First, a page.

There’s a lot of controversy as to what the best exercises are for every body part, so I’m here to give you my personal take on it based on three years of bodybuilding and powerlifting.
A clear winner by miles. Sure you can get the same leg definition and maybe even strength by doing other exercises, but I believe that squats are the most efficient because of how versatile they are.
To do a squat, in its most basic form, you start standing up with the barbell across your traps or rear delts, based on personal preference, then you either break at the knees or the hips (again, personal preference), squat down to around parallel, then drive back up to standing, all the while keeping your posterior chain (back) tight and flat (so no lower back rounding and no good mornings on the way up).
There’s so many adaptations that can be made for a squat depending on the individual and his/her flexibility, femur length, and bodily proportions, that it’s difficult to explain it in more detail without making this entire post dedicated to squats, so I will leave it at that.
However, as for the benefits of squats, let’s break it down. Squats work the quadriceps (rectus femoris, vastus medialis, lateralis, and intermedius), hamstrings (biceps femoris, semi tendinosis, semimembranosis), adductors (adductor magnus, longus, and brevis), calves (gastrocnemius, soleus), and glutes (gluteus maximum, medius, and minimus). Moreover, squats also work the erector spinae, rectus abdominus (your abs), obliques, and rear deltoids.
Furthermore, squats can be done in many variations. ATG squats, squats to parallel, pause squats, double pause squats, front squats, and box squats. Not to mention the fact that you can change up your stance and foot positioning – narrow stance, medium stance, wide stance – all of which will place slightly more emphasis on different muscles.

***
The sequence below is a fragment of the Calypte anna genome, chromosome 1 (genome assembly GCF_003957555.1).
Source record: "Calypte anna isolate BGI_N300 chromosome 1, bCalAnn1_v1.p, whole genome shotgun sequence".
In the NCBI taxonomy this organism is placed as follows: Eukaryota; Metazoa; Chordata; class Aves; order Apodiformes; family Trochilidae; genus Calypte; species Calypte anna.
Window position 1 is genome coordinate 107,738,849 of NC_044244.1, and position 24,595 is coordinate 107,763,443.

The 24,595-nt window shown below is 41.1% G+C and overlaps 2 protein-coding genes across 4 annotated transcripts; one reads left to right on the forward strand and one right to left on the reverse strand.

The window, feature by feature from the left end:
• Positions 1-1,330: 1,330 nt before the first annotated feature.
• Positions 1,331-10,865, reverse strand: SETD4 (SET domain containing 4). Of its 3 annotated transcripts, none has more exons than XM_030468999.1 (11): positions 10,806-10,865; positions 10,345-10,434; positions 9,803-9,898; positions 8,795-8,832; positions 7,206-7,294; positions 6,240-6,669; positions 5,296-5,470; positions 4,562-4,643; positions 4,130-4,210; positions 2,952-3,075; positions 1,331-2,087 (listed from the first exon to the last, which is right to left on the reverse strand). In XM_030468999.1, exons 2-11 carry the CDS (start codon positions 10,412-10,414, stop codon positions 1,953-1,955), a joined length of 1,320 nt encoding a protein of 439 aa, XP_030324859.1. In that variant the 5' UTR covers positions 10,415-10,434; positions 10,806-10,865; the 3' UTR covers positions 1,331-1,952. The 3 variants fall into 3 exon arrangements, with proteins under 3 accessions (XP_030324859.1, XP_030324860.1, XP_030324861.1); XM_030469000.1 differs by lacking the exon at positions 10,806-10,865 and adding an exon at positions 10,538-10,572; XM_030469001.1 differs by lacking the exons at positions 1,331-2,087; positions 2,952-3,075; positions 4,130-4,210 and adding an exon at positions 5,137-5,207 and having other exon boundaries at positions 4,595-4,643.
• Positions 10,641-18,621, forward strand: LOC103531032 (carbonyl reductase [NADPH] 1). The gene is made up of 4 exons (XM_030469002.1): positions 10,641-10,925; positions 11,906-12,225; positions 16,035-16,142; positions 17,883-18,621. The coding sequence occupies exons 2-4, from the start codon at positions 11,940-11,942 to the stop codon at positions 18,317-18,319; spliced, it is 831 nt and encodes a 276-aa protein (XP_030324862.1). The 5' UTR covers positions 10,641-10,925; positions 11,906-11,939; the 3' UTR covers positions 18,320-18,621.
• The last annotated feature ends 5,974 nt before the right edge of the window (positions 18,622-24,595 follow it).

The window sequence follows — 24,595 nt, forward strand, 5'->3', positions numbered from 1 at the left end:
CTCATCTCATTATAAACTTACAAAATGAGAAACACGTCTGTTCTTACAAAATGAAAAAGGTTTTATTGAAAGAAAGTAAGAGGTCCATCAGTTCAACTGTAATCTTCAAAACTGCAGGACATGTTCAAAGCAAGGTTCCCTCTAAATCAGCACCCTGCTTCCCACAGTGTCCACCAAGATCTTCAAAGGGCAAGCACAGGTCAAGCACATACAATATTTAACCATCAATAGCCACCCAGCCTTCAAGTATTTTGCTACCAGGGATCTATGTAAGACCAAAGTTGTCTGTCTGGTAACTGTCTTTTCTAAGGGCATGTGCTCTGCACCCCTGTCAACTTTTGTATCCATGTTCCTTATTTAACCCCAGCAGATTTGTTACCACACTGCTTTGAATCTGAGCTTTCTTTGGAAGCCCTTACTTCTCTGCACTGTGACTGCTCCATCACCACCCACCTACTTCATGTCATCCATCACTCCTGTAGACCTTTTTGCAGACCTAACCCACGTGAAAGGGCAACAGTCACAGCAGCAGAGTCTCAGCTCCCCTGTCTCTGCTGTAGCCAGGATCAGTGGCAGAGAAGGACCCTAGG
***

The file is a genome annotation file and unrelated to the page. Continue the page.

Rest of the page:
Can you spot the powerlifting trend yet? I know some people who have massive backs and who don’t do deadlifts ever, so again, I’m not saying this is the be all end all of back exercises, I just personally saw the most growth through this exercise. Deadlifts translated to strength across all my other hypertrophy and isolation exercises (such as lat pull down, cable rows, lat push down, etc), which furthermore encouraged back growth, both in size and strength.
The muscles worked in a deadlift include latissimus dorsi, trapezius, rhomboids, erector spinae, gluteus maximus, gastrocnemius (lateral and medial head), biceps femoris, rectus abdonimus, obliques, and vastus lateralis.
Deadlifts are again, very versatile, just as squats are. You can choose to do deadlifts in two ways – conventional and/or sumo. You can do deadlifts for strength (low reps) or for hypertrophy (high reps). You can do pause deadlifts, you can do block pulls, you can do rack pulls, or you can even do deficit deadlifts. All of these variations are means to work on your weaknesses, so you will have an arsenal of exercises to choose from to increase your strength and size.
Chest: Barbell Bench Press
Another versatile lift. Bench press can be done many ways. Touch and go (descend, touch your chest, then press back up without pausing), pause bench (descend, pause with the weight on your chest whilst keeping tight, then pushing back up), tempo bench (slow, controlled descent then explosive push upwards), and even double pause bench to work on your weaknesses (so a pause at the bottom and maybe a pause halfway up too).
Shoulders/Arms: Hang Clean and Press
I find this to be the most effective exercise for growing my shoulders. My shoulders get sore the day after I do these, but they don’t ever get sore if I do a strict barbell/DB OHP workout with accessory movements like lateral/front/rear delt raises. Moreover, I am able to hit three birds with one stone and work my biceps and triceps in this exercise. My arms feel like jello once I’m done. This lift can get kind of technical, but it pays off once you learn how to do it, because, like the aforementioned exercises, you get to hit many muscles with just one exercise.
Core: Cable twists, side planks, regular planks, and bodyweight decline crunches
These were the top four recommendations I received from my physical therapist when I herniated a disc in my back due to not having a strong enough core. I train these every day and have seen such an increase in core strength and stability during my workouts.